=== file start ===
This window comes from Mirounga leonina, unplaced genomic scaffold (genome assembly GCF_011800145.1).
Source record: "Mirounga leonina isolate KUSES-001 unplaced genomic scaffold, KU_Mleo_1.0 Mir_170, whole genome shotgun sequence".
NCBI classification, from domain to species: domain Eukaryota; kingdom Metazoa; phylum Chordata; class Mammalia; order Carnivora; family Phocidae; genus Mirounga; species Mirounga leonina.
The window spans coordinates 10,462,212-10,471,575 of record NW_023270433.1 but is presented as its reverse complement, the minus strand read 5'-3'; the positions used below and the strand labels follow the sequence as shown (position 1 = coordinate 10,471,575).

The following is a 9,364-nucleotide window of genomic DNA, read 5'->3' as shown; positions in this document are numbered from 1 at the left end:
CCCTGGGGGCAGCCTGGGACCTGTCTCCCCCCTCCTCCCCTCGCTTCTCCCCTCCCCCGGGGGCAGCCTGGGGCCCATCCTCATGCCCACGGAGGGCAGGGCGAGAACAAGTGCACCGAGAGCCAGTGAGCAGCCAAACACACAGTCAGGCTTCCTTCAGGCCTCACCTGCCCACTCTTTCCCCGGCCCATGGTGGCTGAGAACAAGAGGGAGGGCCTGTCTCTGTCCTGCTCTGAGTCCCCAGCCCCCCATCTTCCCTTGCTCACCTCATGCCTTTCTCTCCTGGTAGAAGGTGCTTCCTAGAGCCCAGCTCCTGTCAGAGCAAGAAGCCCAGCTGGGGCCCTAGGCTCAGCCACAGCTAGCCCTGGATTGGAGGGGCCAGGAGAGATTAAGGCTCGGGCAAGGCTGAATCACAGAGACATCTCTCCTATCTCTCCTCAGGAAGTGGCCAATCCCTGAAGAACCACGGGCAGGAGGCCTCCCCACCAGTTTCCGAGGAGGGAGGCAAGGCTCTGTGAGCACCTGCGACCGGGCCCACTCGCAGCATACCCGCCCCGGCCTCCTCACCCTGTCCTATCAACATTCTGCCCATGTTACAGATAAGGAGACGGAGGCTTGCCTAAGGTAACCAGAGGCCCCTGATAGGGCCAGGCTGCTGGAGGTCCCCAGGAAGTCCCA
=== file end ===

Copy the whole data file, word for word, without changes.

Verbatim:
This window comes from Mirounga leonina, unplaced genomic scaffold (genome assembly GCF_011800145.1).
Source record: "Mirounga leonina isolate KUSES-001 unplaced genomic scaffold, KU_Mleo_1.0 Mir_170, whole genome shotgun sequence".
NCBI classification, from domain to species: domain Eukaryota; kingdom Metazoa; phylum Chordata; class Mammalia; order Carnivora; family Phocidae; genus Mirounga; species Mirounga leonina.
The window spans coordinates 10,462,212-10,471,575 of record NW_023270433.1 but is presented as its reverse complement, the minus strand read 5'-3'; the positions used below and the strand labels follow the sequence as shown (position 1 = coordinate 10,471,575).

The following is a 9,364-nucleotide window of genomic DNA, read 5'->3' as shown; positions in this document are numbered from 1 at the left end:
CCCTGGGGGCAGCCTGGGACCTGTCTCCCCCCTCCTCCCCTCGCTTCTCCCCTCCCCCGGGGGCAGCCTGGGGCCCATCCTCATGCCCACGGAGGGCAGGGCGAGAACAAGTGCACCGAGAGCCAGTGAGCAGCCAAACACACAGTCAGGCTTCCTTCAGGCCTCACCTGCCCACTCTTTCCCCGGCCCATGGTGGCTGAGAACAAGAGGGAGGGCCTGTCTCTGTCCTGCTCTGAGTCCCCAGCCCCCCATCTTCCCTTGCTCACCTCATGCCTTTCTCTCCTGGTAGAAGGTGCTTCCTAGAGCCCAGCTCCTGTCAGAGCAAGAAGCCCAGCTGGGGCCCTAGGCTCAGCCACAGCTAGCCCTGGATTGGAGGGGCCAGGAGAGATTAAGGCTCGGGCAAGGCTGAATCACAGAGACATCTCTCCTATCTCTCCTCAGGAAGTGGCCAATCCCTGAAGAACCACGGGCAGGAGGCCTCCCCACCAGTTTCCGAGGAGGGAGGCAAGGCTCTGTGAGCACCTGCGACCGGGCCCACTCGCAGCATACCCGCCCCGGCCTCCTCACCCTGTCCTATCAACATTCTGCCCATGTTACAGATAAGGAGACGGAGGCTTGCCTAAGGTAACCAGAGGCCCCTGATAGGGCCAGGCTGCTGGAGGTCCCCAGGAAGTCCCA